EZ Access (1990)
Detroit hard who rock band who released this lone album 10 track album titled One Track Mind, on U.S.A. Records – and on cassette only, in 1990. “Stealin” was the only cover-version included. The band recorded a follow up album, but it was never released. Both albums can be found on youtube.
Swiss band who released this cover on their 2nd (of 2 albums) titled Energy. Pretty 80s ‘metal’ sounding. Interesting that there is a few Heep connections on this albums – Daniel Boone (David Byron) on backing vocals, Derek Holt (who recorded with Gary Moberly… see Heep’s Equator!) also on backing vocals, and produced by Mark Dearnley (who was an assist. engineer on at least 1 Heep album in the late 70s).
Night Crawler (1996)
Night Crawler, from Minneapolis, released their debut album World Of Make Believe in 1996, which included their version of “Stealin'”. It’s a good version (and hard-rock/aor album). The band’s follow up (and last) album was 2001’s Second Nature – which included a cover of “July Morning”! The band’s drummer Billy Thayer is the brother of Kiss guitarist Tommy Thayer.
Men Without Shame (1995)
This band from Saskatchewan originally released this track on their debut 4-track CD, which also included covers of songs by Nazareth, April Wine, and Nick Gilder. The band released one album: Triple-Ply, from 1997, which was largely covers, along with a few originals.
Native Son (2000)
Originally included on the 2000 2Cd tribute album Heepsteria on Red Steel Music. (The band also did a cover of the unreleased John Lawton era track “That’s How I Am”). Native Son had previously released 3 albums… not sure after this.
This was recorded for the 2003 Heep tribute album A Return To Fantasy. Nightingale was a Swedish prog/metal act, featuring singer Dan Swano . Many years ago I’d corresponded with this guy, and he sent me a CD of a couple of Heep covers he did way back. He also did a cover of “Gypsy” as part of Odyssey for their 2010 album Reinventing The Past.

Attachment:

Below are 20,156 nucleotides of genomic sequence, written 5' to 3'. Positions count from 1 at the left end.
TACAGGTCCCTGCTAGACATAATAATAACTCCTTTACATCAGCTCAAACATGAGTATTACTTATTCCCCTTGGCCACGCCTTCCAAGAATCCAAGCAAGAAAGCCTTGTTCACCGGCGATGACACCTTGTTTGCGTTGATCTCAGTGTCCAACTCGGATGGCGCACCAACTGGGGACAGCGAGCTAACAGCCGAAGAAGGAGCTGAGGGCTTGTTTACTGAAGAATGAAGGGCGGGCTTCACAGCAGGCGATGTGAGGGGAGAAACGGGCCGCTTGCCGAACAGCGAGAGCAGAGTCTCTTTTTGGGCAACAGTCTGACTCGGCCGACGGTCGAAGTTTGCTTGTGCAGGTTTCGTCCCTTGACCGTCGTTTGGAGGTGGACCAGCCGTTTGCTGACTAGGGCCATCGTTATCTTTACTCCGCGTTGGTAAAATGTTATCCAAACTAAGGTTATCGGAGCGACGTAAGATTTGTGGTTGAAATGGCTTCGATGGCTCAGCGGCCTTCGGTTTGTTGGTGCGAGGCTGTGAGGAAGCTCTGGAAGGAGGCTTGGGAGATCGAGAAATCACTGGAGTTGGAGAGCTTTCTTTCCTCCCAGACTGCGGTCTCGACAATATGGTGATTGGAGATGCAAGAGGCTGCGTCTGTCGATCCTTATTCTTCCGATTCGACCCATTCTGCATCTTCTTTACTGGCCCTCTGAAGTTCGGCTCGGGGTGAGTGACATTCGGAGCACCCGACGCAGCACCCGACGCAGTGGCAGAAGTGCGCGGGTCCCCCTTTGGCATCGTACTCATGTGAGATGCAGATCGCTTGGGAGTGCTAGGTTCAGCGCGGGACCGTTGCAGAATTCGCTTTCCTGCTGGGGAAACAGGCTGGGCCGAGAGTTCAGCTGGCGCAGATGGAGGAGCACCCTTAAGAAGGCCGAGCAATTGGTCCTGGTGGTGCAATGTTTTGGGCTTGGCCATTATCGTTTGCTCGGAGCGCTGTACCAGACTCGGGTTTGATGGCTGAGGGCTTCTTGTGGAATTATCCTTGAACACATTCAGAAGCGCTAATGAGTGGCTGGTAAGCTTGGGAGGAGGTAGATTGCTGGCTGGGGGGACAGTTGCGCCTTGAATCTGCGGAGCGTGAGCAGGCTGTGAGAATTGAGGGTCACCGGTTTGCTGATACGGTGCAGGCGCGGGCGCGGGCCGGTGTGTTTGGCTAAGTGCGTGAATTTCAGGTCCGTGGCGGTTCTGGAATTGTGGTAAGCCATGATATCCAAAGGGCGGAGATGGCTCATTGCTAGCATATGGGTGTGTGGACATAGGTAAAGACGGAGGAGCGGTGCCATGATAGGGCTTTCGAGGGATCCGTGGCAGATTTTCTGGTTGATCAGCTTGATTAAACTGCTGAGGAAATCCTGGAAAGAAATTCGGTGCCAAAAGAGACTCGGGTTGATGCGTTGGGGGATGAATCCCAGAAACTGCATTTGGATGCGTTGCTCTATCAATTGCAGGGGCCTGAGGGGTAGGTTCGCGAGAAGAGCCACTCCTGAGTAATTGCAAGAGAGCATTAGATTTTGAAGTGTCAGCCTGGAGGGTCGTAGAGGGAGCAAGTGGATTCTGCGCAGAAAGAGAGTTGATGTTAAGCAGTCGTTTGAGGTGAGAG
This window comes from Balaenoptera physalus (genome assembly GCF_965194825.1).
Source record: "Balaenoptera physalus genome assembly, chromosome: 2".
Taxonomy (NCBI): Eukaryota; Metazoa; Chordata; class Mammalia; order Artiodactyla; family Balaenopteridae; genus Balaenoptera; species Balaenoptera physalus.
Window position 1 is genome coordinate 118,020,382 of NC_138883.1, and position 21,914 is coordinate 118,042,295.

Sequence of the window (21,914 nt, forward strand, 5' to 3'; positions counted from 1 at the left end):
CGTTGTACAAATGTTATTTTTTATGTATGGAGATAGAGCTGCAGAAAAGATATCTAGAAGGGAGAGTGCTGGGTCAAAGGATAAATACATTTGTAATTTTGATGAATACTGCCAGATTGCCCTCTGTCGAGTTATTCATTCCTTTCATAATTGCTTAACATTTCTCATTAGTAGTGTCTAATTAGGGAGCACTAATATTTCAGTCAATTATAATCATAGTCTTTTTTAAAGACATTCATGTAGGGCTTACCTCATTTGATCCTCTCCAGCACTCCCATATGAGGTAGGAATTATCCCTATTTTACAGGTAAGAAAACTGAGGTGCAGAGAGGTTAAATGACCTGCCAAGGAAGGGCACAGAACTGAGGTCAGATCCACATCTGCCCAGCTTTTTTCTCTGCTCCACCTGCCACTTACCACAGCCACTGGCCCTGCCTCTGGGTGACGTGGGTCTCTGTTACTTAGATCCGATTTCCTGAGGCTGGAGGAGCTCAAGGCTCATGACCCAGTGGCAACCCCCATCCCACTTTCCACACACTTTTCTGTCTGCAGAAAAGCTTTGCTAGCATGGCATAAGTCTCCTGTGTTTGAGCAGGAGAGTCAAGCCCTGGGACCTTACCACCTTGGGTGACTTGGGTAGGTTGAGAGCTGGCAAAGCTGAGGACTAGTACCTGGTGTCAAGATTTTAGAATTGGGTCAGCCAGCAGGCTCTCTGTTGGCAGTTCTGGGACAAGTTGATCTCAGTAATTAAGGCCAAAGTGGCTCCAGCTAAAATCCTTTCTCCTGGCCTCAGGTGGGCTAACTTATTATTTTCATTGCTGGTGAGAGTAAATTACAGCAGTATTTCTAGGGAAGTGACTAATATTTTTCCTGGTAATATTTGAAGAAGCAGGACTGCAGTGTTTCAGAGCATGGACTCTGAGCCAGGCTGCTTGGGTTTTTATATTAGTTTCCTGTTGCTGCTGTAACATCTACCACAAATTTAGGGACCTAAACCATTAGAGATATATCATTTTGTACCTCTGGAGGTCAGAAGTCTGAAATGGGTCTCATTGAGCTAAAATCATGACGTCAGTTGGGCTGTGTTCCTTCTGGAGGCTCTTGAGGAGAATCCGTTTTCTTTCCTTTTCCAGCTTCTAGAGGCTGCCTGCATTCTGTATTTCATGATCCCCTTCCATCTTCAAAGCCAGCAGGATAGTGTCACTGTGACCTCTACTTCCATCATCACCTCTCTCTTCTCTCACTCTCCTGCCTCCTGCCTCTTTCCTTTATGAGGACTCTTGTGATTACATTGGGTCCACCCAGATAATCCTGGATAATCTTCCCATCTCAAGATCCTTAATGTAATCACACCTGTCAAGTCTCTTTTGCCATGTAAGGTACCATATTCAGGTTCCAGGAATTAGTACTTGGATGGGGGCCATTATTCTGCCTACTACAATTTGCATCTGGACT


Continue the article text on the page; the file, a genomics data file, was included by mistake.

Included as part of Tesla’s 2007 ‘covers’ album Reel To Reel. An interesting collection. The band made it big in the ’80s with hits like “Little Suzi”, “Heaven’s Trail (No Way Out)”, and their 1990 cover of “Signs” (originally by Canada’s Five-Man Electrical Band).
Out There (2015)
A very interesting version, as it features Stephen (Steff) Fontaine – who briefly fronted Heep in 1986. As he never recorded anything with Heep, I’ve included it here. Out There is an Arizona band (where Fontaine was originally from), and this came from their 2015 album Out There Again, which Fontaine sang all the vocals on. Out There Again is a pretty decent album with a couple of other covers as well.
Other versions noted:
Jason Kane – Jason Kane (of JK & The Jive) recorded a version acoustically, on his own (not totally sure of the yearbut about 2014). This version is excellent, and can only be found on Youtube, as he made a video for it. A shame it’s not been included on any actual release as it’s the most interesting cover to be heard.
Grenzgang (1994) – Austrian band who released a few albums did this cover for a compilation titled Metal Freak Sampler – Cover Me, on CCP Records.
Talas (2001) – Buffalo based band that features Billy Sheehan, included “Stealin” as part of their encore many times. This can be found on Youtube, as it was included in the band’s set at the Buffalo Guitar Festival concert (also on dvd). I would love to hear an archival live release from the band with their version included.